Aldous Huxley describes a transhumanist’s nightmare in his Brave New World. His brother Julian Huxley, a renowned evolutionary biologist who served as the first director of UNESCO, coined the word transhumanism when he said: “The human species can, if it wishes, transcend itself — not just sporadically, an individual here in one way, an individual there in another way — but in its entirety, as humanity. We need a name for this new belief. Perhaps transhumanism will serve: man remaining man, but transcending himself, by realizing new possibilities of and for his human nature.”
These new possibilities made their way into Brave New World which describes the reproductive technology known as ectogenesis (artificial wombs). The novel prophetically anticipated the developments we see today, including controlling emotions through pharmaceuticals and the complete eradication of individual beliefs and religion.
Aldous Huxley warned of the dangers of a society that allows technology to overtake it, yet he didn’t acknowledge that the key to preventing such a catastrophe lies in humanity’s ability to embrace and follow the true Creator of life: Jesus Christ.
Nowadays, when it comes to making a modern baby factory go from concept to reality, a huge hurdle stands in the way: ethics. After all, even if it’s feasible, does that make it morally acceptable to the public? As chaos-theory scientist Ian Malcolm famously said in Jurassic Park: “Your scientists were so preoccupied with whether or not they could, they didn’t stop to think if they should.”
Professor Joyce Harper, who leads the Reproductive Science and Society Group at UCL Institute for Women’s Health, believes that ethics might not be an issue for future generations. In fact, she claims that young people today do not have the same hesitations. Her book, Your Fertile Years, includes a chapter that explores the future of reproduction. “I have no doubt that at some point, most people will be produced by IVF, and that this EctoLife would be a possibility,” she says. “In science, I think you should never say never. … If you just think of the last 50 years and what we’ve achieved that you would have never thought of. I’m quite old, so I remember watching Star Trek, where they were doing video calls, and, you know, I never thought I’d be video-calling my kids on FaceTime.” Social ethics and policy academic Elizabeth Chloe Romanis wrote in the BMJ Journal of Medical Ethics that “it seems probable that we are only several years away from testing (artificial wombs) on human subjects.”
The EctoLife video declares that these baby factories could help countries suffering from severe population decline, such as Japan, Bulgaria, South Korea, and many others. Interestingly enough, Elon Musk commented on fertility rates in January 2022. In a tweet, he said: “We should be much more worried about population collapse. … If there aren’t enough people for Earth, then there definitely won’t be enough for Mars.”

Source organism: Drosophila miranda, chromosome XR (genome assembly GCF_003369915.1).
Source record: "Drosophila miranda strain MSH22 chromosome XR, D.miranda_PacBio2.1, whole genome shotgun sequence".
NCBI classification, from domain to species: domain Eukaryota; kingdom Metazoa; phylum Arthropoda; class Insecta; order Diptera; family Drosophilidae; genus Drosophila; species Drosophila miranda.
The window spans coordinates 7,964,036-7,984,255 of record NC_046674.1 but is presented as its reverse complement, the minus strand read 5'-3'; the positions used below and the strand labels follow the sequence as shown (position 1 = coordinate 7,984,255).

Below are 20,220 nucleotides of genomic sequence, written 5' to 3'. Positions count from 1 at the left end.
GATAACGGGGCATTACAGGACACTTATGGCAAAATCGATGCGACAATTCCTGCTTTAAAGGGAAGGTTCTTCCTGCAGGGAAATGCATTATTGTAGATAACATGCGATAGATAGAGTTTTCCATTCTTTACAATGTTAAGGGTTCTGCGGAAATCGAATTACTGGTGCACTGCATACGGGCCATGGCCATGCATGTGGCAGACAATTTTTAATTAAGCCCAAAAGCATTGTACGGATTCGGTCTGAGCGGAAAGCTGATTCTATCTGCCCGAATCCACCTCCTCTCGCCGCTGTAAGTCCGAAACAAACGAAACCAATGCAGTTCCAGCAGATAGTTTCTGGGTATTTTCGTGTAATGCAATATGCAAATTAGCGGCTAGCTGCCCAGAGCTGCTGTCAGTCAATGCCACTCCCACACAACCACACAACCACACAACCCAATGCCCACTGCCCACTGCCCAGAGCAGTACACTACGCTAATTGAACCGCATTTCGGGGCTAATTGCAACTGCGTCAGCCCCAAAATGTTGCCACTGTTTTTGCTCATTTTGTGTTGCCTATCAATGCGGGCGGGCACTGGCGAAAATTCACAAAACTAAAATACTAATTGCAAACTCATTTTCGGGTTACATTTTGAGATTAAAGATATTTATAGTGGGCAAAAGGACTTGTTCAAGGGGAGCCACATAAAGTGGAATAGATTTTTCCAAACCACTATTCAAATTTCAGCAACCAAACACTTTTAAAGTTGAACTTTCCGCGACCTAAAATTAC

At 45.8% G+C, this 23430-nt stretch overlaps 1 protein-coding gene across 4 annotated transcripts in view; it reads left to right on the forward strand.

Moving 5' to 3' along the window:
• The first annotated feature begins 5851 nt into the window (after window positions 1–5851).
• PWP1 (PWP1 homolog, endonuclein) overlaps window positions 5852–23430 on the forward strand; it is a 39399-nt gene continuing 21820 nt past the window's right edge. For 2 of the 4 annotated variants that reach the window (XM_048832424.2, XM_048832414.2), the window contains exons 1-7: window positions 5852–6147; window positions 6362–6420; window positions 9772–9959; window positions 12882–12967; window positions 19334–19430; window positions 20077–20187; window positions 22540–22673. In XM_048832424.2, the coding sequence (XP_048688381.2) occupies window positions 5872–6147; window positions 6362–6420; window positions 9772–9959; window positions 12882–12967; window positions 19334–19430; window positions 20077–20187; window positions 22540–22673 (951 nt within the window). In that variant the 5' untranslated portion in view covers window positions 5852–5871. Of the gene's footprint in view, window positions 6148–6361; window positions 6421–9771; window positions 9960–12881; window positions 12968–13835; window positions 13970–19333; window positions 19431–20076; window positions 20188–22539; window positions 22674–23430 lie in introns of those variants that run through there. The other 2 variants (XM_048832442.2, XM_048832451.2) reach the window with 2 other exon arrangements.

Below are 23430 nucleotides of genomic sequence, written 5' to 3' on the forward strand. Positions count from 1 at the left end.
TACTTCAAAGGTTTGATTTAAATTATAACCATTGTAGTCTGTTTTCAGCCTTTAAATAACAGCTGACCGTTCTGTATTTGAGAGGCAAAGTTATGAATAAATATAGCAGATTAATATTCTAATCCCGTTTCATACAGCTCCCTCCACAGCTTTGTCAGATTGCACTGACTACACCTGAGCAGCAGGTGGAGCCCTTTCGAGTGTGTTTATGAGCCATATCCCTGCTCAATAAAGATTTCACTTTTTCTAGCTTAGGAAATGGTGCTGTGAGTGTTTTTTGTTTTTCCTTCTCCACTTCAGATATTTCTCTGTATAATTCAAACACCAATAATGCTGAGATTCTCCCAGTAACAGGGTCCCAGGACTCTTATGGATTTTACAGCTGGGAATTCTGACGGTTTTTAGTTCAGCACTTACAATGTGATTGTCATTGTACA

In the last year, many doctors and news outlets have been citing studies and evidence that link COVID vaccinations to decreased fertility, disruptions in menstrual cycles, and miscarriages. A study conducted by Israeli researchers shows that male fertility decreased by 15.4% after an mRNA COVID injection. Obstetrician Dr. James Thorp and postpartum nurse Michelle Gershman have spoken publicly about an unprecedented rise in reproductive and pregnancy complications that have occurred since the vaccine rollout.
If fertility rates are on the decline, is it possible that this technology could be used to build it up again? There are those who believe that artificial wombs could change the world for the better. But Psalm 139 declares the eternal truth that God creates babies: For you formed my inward parts; you knitted me together in my mother’s womb. I praise you, for I am fearfully and wonderfully made (Psalm 139:13–14). The verse doesn’t say, “You formed me in a cold steel pod surrounded by artificial intelligence.”
According to the video, EctoLife’s “goal is to provide you with an intelligent offspring that truly reflects your smart choices.” But how smart can playing God be? HASHEM Al-Ghaili is the name of the man who created the EctoLife concept video. Yet, does he know that HASHEM is a word used by the Jews as a substitute for God’s real name? Science cannot provide a substitute for what God has already created. A baby is fearfully and wonderfully made, from its tiny fingers to its complex genetic code — certainly, all babies are God’s masterpieces.
How do we pray about this multifaceted issue?
- We must declare to everyone, from scientists to future mothers and fathers, that Jesus is the Creator of all things, both living and nonliving.
- We must also raise awareness of this issue.
- We must be prepared to stand against it. A “brave new world” should be one in which God’s people declare and act on truth.
What do you think about the concept of a “baby factory?” How would you pray about this?
Angela Rodriguez is an author, blogger, and home-schooling mom who studies the historical and biblical connections between Israel and the U.S. You can visit her blogs at 67owls.com and 100trumpets.com. Her latest book, Psalm 91: Under the Wings of Jesus, was released in June 2021.